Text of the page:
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Evacuation Alert vs Order: What’s the difference?


Evacuation alert vs order
An evacuation alert and order do not mean the same thing. Know the difference so that you can prepare.

Wildfire season is upon us, and it is important to be prepared. Even if you think your family or home is safe from the threat of wildfires or other inclement weather (like flooding) it’s always better to be prepared.

One of the first things you can do to help you and your loved ones prepare this season is to know the difference between an Evacuation Alert and an Evacuation Order. Knowing this information helps you to act quickly in the event of an emergency.

Evacuation Alert

This is the time to get prepared to leave your home on short notice. Get your grab-and-go bags ready (which should include several days of clothing, toiletries, and medications), your emergency plan, copies of important documents and important mementos.

Listen to local emergency officials for further information on the situation.

Evacuation Order

Leave the area immediately. Follow the directions of local emergency officials and evacuate using the route(s) they’ve identified. Do not return home until you’ve been advised that the Evacuation Order has been rescinded. For those needing additional support, an Emergency Support Services Reception Centre may be opened.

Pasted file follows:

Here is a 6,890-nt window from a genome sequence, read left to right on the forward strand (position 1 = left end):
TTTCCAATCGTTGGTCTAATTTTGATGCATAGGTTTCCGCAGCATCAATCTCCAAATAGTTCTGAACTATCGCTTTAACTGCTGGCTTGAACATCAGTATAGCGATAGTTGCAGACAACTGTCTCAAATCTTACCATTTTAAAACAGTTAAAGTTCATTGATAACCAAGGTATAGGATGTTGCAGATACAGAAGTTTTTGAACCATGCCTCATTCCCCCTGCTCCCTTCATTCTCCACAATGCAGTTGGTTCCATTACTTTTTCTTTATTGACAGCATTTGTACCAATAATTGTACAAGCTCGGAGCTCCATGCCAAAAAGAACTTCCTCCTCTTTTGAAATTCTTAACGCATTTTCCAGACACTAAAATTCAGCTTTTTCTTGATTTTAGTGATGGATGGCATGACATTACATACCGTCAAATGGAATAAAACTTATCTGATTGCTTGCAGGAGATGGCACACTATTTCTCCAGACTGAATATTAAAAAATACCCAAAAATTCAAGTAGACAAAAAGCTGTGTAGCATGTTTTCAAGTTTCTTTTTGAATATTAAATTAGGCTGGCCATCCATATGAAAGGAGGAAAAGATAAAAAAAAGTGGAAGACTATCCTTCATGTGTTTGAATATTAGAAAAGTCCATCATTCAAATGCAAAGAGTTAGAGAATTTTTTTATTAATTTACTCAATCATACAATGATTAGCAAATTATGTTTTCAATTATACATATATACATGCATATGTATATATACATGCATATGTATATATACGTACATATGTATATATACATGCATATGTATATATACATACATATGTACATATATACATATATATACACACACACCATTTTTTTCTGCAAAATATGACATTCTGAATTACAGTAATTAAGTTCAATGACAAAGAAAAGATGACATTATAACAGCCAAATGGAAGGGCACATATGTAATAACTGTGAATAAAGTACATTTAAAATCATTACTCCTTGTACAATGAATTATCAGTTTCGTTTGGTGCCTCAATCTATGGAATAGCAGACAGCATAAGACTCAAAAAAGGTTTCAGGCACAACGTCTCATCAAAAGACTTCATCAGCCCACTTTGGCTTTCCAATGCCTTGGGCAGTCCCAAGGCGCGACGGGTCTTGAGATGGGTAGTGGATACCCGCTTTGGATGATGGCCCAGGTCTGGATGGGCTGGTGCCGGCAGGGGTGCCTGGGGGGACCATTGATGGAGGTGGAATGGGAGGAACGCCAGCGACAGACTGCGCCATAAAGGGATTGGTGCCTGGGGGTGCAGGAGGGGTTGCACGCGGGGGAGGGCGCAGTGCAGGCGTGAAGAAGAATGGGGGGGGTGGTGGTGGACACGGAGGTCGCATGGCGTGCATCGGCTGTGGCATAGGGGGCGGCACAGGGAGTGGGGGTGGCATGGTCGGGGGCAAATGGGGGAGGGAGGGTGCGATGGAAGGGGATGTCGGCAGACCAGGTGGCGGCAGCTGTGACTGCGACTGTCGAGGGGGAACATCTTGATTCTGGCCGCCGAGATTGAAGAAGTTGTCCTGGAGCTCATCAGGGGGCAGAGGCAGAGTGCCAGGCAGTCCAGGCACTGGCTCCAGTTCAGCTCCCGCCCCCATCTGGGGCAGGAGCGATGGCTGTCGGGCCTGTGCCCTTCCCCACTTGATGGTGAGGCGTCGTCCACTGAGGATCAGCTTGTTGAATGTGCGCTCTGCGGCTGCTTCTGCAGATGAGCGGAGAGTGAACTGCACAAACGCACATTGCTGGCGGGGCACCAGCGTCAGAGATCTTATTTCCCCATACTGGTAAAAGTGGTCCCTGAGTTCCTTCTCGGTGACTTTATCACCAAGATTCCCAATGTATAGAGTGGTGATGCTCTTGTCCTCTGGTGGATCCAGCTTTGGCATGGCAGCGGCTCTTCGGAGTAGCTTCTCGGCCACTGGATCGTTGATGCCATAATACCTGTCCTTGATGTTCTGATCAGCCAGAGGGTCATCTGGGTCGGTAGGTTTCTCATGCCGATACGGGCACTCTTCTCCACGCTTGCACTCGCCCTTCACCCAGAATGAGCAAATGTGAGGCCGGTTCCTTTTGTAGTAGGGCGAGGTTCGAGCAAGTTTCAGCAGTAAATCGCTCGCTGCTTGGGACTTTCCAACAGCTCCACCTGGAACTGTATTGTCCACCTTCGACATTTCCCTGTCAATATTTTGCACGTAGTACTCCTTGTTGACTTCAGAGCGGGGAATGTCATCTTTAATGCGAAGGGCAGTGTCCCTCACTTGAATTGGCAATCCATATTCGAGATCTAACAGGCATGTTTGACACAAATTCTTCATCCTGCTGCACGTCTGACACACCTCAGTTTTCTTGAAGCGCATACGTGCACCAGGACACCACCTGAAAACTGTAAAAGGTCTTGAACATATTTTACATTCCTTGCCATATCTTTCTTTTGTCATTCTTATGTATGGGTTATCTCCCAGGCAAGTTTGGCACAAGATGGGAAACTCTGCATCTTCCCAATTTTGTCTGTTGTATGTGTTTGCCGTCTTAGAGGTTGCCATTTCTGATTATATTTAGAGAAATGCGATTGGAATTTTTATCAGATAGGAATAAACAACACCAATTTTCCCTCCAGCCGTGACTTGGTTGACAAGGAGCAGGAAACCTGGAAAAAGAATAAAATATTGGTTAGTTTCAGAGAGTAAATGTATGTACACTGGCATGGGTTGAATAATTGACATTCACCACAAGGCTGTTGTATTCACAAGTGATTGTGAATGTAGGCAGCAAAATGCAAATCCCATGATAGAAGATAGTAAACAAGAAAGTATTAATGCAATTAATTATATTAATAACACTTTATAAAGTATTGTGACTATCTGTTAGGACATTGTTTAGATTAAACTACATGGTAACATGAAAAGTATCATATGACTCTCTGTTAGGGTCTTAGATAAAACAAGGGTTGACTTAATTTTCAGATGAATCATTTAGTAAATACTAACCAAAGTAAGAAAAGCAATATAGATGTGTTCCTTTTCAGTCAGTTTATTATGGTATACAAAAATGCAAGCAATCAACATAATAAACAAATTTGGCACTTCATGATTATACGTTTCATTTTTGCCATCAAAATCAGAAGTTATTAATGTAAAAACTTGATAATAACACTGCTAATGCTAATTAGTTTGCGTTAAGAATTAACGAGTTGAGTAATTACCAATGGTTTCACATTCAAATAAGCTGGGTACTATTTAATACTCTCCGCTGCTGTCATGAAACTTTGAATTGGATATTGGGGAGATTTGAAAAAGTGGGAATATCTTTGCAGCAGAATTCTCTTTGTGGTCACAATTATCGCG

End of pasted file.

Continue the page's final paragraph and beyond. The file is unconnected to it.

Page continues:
Evacuation Rescind

Once local officials determine the situation is currently safe, the evacuation will be rescinded, and you can return home. Continue to stay tuned for other possible evacuation alerts or orders.

What is a Declaration of State of Local Emergency?

Declaring a state of local emergency enables local authorities in the Province of British Columbia to exercise the emergency powers listed in the Emergency Program Act. The emergency powers are utilized by the local authority to order the evacuation of residents from their homes, prohibit travel, and enter private property when an emergency threatens lives, property, or the environment within the local authority’s jurisdiction.

Helpful resources to bookmark:

*Definitions provided by EmergencyInfoBC.